Can I plant milo or corn using a no-till drill after timothy grass has run its course in late May?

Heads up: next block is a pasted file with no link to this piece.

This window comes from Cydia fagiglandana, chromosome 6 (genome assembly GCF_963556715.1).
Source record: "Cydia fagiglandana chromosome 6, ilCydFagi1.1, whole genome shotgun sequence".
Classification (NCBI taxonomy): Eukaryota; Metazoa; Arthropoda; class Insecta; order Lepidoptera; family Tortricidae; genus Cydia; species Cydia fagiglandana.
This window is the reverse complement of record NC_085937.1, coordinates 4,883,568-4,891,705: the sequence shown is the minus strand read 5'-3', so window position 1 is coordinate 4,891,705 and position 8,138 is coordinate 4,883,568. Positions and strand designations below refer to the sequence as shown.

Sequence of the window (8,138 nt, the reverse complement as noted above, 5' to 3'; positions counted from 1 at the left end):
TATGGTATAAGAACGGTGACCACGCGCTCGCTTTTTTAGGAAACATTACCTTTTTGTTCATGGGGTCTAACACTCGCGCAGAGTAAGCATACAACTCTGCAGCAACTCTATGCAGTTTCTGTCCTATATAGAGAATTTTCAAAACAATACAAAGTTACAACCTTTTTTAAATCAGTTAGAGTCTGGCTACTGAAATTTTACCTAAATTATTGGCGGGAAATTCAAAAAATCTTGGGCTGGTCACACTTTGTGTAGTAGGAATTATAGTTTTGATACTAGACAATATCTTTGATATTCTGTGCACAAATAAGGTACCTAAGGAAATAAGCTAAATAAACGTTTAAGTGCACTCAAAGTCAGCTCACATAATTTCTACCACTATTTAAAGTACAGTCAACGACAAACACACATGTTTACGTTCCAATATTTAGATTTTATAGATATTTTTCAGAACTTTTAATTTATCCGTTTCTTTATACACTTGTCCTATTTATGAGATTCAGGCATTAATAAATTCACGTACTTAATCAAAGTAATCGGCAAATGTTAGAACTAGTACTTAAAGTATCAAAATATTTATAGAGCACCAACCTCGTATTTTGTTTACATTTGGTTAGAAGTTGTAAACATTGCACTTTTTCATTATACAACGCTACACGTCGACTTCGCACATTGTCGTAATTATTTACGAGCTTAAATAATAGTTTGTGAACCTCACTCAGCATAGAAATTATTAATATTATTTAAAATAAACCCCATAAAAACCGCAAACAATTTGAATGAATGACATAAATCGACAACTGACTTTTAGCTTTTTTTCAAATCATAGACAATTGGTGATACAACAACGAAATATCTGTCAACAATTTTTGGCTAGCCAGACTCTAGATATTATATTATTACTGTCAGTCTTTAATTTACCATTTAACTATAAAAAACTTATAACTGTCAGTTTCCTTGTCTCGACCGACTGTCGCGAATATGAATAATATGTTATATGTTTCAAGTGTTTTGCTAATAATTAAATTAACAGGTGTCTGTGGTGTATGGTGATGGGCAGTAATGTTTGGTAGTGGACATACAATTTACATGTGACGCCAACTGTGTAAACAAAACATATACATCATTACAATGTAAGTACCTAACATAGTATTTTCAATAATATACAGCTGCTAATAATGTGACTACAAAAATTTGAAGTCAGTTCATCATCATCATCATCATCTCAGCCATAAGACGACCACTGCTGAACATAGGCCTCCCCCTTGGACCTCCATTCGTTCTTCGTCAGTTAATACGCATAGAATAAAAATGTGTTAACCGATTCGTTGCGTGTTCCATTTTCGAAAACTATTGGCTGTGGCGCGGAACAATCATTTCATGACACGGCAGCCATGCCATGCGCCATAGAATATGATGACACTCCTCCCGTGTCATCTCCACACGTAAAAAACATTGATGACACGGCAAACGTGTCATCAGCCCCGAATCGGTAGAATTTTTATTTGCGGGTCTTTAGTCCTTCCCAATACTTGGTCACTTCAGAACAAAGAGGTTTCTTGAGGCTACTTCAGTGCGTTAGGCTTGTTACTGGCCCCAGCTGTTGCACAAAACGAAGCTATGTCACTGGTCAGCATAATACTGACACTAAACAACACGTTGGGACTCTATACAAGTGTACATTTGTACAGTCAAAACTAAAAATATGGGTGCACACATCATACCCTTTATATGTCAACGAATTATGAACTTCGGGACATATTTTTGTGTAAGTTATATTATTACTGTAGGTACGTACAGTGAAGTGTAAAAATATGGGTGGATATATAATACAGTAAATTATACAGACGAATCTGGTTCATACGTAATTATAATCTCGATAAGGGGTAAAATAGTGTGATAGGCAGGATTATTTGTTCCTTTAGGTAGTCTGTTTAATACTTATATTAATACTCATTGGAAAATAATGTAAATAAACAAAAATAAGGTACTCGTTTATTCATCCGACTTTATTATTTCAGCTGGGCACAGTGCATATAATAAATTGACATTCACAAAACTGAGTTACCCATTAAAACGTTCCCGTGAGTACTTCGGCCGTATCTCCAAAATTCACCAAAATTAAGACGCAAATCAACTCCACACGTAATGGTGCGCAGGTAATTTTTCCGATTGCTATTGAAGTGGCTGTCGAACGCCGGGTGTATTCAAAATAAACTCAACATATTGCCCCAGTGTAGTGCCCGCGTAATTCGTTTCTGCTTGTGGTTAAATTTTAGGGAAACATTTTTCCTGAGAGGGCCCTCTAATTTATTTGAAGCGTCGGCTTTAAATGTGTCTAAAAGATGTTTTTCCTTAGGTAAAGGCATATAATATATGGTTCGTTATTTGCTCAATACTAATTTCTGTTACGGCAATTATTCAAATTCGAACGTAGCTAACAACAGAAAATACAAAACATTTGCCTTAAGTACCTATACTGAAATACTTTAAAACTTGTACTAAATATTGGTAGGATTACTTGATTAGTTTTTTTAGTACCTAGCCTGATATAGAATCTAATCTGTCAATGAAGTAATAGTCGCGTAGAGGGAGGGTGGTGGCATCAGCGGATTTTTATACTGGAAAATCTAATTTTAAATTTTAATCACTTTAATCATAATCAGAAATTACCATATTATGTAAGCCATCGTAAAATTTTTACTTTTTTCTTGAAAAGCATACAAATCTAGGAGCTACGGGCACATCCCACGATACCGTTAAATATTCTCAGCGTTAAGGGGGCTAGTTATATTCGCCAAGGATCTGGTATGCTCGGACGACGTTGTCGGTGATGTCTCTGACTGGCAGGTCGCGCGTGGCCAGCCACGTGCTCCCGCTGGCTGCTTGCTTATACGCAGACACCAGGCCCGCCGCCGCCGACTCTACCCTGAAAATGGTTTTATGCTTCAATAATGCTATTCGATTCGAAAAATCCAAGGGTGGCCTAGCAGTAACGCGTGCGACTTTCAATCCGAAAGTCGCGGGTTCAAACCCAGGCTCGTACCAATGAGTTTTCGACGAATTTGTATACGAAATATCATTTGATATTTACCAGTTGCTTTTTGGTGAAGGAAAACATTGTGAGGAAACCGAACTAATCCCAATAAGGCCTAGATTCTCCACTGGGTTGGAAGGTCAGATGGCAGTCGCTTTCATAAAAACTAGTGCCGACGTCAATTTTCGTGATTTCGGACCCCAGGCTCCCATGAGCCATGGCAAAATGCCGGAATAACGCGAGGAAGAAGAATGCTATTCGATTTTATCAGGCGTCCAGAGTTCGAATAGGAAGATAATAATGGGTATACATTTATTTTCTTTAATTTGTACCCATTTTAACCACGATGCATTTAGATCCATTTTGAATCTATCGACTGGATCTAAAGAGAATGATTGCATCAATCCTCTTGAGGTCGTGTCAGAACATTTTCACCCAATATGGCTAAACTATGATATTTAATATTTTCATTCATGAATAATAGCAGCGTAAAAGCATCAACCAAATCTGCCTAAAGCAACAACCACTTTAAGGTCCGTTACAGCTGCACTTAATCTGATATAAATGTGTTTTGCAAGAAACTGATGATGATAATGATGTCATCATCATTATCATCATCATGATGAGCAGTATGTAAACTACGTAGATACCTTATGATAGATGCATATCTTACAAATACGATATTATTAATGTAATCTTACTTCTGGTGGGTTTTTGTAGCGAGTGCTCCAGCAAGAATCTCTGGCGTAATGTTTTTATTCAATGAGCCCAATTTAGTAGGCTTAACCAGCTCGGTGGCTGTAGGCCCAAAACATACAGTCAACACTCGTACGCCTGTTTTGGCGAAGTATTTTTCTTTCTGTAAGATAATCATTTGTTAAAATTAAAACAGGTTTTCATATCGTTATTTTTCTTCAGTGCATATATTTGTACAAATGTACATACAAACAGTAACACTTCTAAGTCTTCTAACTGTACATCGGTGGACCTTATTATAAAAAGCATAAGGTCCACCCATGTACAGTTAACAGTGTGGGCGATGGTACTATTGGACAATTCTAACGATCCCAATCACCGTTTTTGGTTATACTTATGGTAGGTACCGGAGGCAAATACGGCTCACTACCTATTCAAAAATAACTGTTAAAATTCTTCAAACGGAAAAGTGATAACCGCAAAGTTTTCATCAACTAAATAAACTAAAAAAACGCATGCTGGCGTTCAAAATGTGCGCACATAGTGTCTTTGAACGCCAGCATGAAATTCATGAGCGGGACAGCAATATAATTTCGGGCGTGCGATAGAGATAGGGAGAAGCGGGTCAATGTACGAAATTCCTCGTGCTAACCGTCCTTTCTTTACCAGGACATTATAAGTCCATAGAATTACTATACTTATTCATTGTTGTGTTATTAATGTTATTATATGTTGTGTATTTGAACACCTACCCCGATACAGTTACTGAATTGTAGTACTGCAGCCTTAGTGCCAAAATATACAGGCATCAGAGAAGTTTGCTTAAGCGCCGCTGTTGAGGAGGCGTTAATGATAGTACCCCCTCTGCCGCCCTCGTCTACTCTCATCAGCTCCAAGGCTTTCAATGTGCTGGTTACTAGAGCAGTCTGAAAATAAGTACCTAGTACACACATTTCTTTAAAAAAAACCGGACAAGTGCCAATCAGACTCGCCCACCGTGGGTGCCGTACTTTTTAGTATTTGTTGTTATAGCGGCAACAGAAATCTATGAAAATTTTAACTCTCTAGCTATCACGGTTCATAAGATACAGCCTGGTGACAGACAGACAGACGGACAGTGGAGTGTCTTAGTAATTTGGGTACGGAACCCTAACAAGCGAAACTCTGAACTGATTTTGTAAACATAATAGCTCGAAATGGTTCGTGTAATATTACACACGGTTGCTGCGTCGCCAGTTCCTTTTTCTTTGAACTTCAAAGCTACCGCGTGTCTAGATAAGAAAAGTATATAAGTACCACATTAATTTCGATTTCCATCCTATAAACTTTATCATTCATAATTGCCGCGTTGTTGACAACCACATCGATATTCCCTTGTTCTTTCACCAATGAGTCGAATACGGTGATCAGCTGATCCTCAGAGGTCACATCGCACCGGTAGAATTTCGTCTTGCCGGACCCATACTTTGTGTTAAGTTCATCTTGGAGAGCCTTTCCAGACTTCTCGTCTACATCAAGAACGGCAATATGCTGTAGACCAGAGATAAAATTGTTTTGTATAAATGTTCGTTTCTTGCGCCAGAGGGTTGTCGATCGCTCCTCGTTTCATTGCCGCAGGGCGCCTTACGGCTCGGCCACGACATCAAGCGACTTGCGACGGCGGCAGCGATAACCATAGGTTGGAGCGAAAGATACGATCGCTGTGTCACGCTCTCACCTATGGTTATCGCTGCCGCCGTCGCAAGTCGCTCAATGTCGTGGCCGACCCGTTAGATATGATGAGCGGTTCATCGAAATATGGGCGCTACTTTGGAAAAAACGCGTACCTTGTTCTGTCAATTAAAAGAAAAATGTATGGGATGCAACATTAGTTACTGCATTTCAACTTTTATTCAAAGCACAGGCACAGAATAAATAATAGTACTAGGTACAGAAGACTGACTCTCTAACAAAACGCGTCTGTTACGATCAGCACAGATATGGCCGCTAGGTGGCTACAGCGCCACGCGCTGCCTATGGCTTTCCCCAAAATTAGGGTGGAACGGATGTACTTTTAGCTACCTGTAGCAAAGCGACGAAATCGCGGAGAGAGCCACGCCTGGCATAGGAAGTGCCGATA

Answer: The principle concern with no-tilling corn or milo into timothy is going to be plant competition. Certainly, the timothy, being a cool-season perennial grass, will begin to slow down as temperatures reach the 80s. However, stored carbohydrates in the root crown will ensure that it will begin to tiller again once the temperature and water availability reach appropriate levels. Without killing the timothy, it will be difficult to get a good stand of milo or corn, but it can be done.The best thing to do is to try to “use up” the root reserves of the timothy prior to drilling. This can be done by grazing hard in the fall and again after the spring flush, which can weaken the timothy and reduce its ability to compete with planted crops in the summer. The next concern will be seed placement of the milo or corn. Using a no-till drill will certainly take care of this. Plant to a depth of about 1.5 inches and increase your seeding rate, as planting into sod comes with some potential problems, such as grubs or wireworms. A good resource to learn more is an article titled “Seeding Cover Crops into Perennial Sod”, written by Gabe Brown, who grazes cattle on perennial pastures and no-tilled cover crops in North Dakota. In addition, you can find information on a host of topics related to pasture management on the Livestock and Pasture section of the ATTRA website.